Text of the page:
We also use counter or set to keep track of adjacents pair with increasing condition

Can anyone provide proof for Problem A?

For C2, that is a very cool way to set up a segment tree. It is definitely more clean than all the sortedlist solutions.

Why E3 is still coming? Write the editorial, lazy author CyberSleeper and developer ArvinCiu!

Can anyone please provide an implementation of C2 using segment trees?

https://mirror.codeforces.com/blog/entry/134873?#comment-1206823

This one is pretty cool.

Also explore this idea https://mirror.codeforces.com/blog/entry/134873?#comment-1206675. It's more beneficial to teach yourself to see simple solutions.

Upd: here is the implementation for the simple approach without segment tree https://mirror.codeforces.com/blog/entry/134759?#comment-1206731.

can someone help me whats wrong with this code 285212221 in problem B

3 days and still no editorial for E...

also it would be unfriendly to low tier contestants if there is only solution for E3

It seems for C2, segment solution has been removed. I believe relabelling of numbers step would remain same there. And segment tree will essentially confirm if first occurrence of each element is in ascending order or not.

But I needed some help/intuition on how to formulate this into a segment tree.

The relabelling step changes any permutation into 1..n.

Then what we want in the array b is that the first appearance of any i is after the first appearance of i-1 and before the first appearance of i+1. Equivalently, if we had an array indexed 1..n and each entry was the first appearance of that element in b, then the array would be increasing if the arrangement is possible.

This array is maintained in the leaves of the segment tree. The nodes of the segment tree would contain the smallest value and largest value in the range and a bool to show if the range is increasing or not. There is a nice way to calculate the last bool, if the left child and right child are increasing and the largest value from the left is < the smallest value on the right, the entire range for the parent node is increasing. Here's my solution: https://mirror.codeforces.com/contest/2021/submission/285002624

To track the first position of occurrence of each element in b, we can use a set and look at the first element. Each element is also assigned a position m+i (or some large constant + i) so that if it doesn't appear, this is equivalent to it appearing beyond the end or after all other elements. Also, m+i means that if multiple elements are absent, then their positions with one another will be increasing.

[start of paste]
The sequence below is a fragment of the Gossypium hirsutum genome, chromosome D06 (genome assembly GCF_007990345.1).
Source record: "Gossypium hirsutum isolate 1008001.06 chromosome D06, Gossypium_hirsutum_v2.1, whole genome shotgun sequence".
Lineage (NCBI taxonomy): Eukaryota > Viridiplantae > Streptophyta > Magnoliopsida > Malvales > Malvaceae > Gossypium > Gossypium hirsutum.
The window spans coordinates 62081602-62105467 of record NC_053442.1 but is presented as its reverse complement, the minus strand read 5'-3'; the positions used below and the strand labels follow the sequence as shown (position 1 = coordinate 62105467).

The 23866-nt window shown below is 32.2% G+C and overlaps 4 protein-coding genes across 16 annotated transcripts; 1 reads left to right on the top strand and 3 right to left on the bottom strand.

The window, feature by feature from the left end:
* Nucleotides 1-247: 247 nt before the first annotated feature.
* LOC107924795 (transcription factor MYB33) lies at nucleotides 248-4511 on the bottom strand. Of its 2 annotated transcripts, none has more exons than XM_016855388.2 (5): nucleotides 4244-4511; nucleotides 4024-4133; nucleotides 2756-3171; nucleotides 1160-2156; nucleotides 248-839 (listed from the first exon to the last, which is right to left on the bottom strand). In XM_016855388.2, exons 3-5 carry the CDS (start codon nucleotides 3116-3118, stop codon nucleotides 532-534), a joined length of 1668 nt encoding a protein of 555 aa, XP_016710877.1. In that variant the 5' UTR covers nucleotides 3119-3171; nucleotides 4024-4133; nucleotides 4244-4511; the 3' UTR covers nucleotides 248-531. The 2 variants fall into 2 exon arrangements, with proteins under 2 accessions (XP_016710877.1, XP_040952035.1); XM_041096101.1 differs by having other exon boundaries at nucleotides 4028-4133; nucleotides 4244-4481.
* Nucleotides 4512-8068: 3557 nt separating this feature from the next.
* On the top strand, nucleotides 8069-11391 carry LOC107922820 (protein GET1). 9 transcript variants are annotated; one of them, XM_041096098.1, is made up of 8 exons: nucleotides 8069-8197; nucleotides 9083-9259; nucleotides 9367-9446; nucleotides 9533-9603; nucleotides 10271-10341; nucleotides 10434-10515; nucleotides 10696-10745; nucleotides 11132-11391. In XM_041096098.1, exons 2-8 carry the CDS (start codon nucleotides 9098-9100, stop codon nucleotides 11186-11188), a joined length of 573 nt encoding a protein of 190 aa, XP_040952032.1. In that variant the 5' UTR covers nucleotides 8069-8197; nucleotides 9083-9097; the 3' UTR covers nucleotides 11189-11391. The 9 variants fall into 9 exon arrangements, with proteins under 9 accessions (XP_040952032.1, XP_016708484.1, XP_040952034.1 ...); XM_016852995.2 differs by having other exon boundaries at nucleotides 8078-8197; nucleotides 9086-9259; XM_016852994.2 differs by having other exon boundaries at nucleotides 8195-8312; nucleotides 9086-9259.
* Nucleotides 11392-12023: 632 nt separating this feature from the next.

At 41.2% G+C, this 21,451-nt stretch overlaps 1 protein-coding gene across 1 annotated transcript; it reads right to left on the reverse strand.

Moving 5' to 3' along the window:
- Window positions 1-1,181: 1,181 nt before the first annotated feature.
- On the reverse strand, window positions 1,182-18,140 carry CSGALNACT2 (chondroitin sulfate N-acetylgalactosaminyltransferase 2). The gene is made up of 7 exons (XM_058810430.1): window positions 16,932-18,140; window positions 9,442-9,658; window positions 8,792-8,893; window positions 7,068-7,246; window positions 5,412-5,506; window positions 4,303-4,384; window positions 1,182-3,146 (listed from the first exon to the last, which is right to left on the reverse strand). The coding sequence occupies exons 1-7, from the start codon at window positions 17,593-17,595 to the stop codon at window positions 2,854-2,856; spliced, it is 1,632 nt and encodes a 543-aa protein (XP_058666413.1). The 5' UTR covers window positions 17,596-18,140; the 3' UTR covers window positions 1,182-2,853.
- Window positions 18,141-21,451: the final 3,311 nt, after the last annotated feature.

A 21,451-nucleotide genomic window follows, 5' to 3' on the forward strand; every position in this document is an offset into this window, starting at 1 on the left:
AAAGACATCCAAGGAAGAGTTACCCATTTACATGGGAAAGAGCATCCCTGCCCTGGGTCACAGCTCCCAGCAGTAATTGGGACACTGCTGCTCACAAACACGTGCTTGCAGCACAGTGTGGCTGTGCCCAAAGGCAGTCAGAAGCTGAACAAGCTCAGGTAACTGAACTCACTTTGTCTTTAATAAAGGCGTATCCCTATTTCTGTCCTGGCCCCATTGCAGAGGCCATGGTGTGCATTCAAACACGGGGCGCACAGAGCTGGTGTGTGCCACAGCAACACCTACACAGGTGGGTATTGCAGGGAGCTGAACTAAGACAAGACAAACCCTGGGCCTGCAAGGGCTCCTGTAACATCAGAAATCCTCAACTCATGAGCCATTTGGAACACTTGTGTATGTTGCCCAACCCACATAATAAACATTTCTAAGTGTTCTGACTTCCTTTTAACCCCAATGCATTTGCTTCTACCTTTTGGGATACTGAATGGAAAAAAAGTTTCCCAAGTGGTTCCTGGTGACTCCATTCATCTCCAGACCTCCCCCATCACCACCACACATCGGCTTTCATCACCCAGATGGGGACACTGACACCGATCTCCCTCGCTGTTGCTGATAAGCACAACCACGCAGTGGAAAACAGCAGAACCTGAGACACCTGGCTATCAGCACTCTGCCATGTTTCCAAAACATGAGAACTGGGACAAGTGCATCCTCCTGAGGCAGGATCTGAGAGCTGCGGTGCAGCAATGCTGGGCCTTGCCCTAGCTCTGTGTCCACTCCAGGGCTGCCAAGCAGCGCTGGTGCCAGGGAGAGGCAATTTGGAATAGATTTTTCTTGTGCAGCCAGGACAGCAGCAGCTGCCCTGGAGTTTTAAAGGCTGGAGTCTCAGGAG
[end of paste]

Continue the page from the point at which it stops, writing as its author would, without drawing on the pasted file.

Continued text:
Is this some advance kind of segment tree implementation? Bcoz I only know very basics of it

Not really, it's normal to have some additional information contained in segment tree nodes to help calculate the properties we really want (e.g. increasing subarray in this case). Though I haven't come across this use case before. Every time I see a new application of segment tree I just add it to the mental list of things a segment tree is capable of.

cool

That made sense. Thank You for the explanation and the code.

Problem A

How is the optimal strategy determined? I was just attempting the solution and what came to my head was that I should minimize the fractional loss due to floor because of which I used that approach as above? How would someone during contest reject such approach if that comes up in their mind?

Auto comment: topic has been updated by ArvinCiu (previous revision, new revision, compare).Coming soon?

Coming s $$$\infty$$$ n

About Problem E3, I have a solution:

We can solve the E2 by using the divide and conquer:we find the MST of the graph and each time we find the edge with maximum value, then we separately solve the two part which is divided by this edge. Then we let vec[i][j] mean the ans (in the block which contains i and choose j point),then we find that we just need to complete a min-plus convolution.

Then we try to solve E3. Noticing the huge data, we guess that there maybe some amazing quality:f(i) satisfies convexity.

so we could maintain it's Differential array and then our merge-option becomes "sort". Using multiset and dsu on tree, we could complete E3 in O(nlog^2n).

https://mirror.codeforces.com/contest/2021/submission/285821599

As for the proof, I can not complete it. I check it by brute force.

Sorry, but can you explain (or give me a link), how we can complete DP faster than O(n^2)?

The solution to E2 is a DP in O(n^2) which is similar to “tree backpack”

And we can notice that the form of transiton in this dp is min-plus convolution(which means g(k) = min_{1 <= o <= k} f(o) + h(k — o)), and its convexity, we can apply minkowski sum to this process.

hello young people

Who has the solutions of the last race problems please tell me friends

10 days have passed, still no editorial for E. Atleast share editorials for easier versions of E :(

these are mf

ok

Auto comment: topic has been updated by ArvinCiu (previous revision, new revision, compare).Approach for C2. read tutorial but didnt understand much. Is segment tree necessary for that?, using indices I over complicated it?

What if at some point. there are more than one possible longest paths? It can be proven that we can choose any of these paths and the optimal solutions for the next values of $$$k$$$ will still be optimal. The proof for this greedy strategy involves the convexity of the total length as $$$k$$$ goes from 1 to $$$n$$$ . However, we won't explain it in detail here.Why you won't explain? I think it's the big part of the problem

I think I can explain, but I am not good at English.

First we construct the KRT, then we label all the special leaves according to the DFS order, it's easy to find those special leaves belonging to the same server-installed leaf have consecutive labels. So when there are $$$k$$$ server-installed leaves, all special leaves should be split into $$$k$$$ disjoint segments. As the KRT is binary tree, you can easily find the properties of these segments.

So when adding $$$k$$$ to $$$k + 1$$$, it will choose one segment and split it into two. Then we can reduce the problem to "Modifying $$$k$$$ from $$$1$$$ to $$$2$$$, the optimal solution should remain the first server-installed leaf", which is easy to be proved.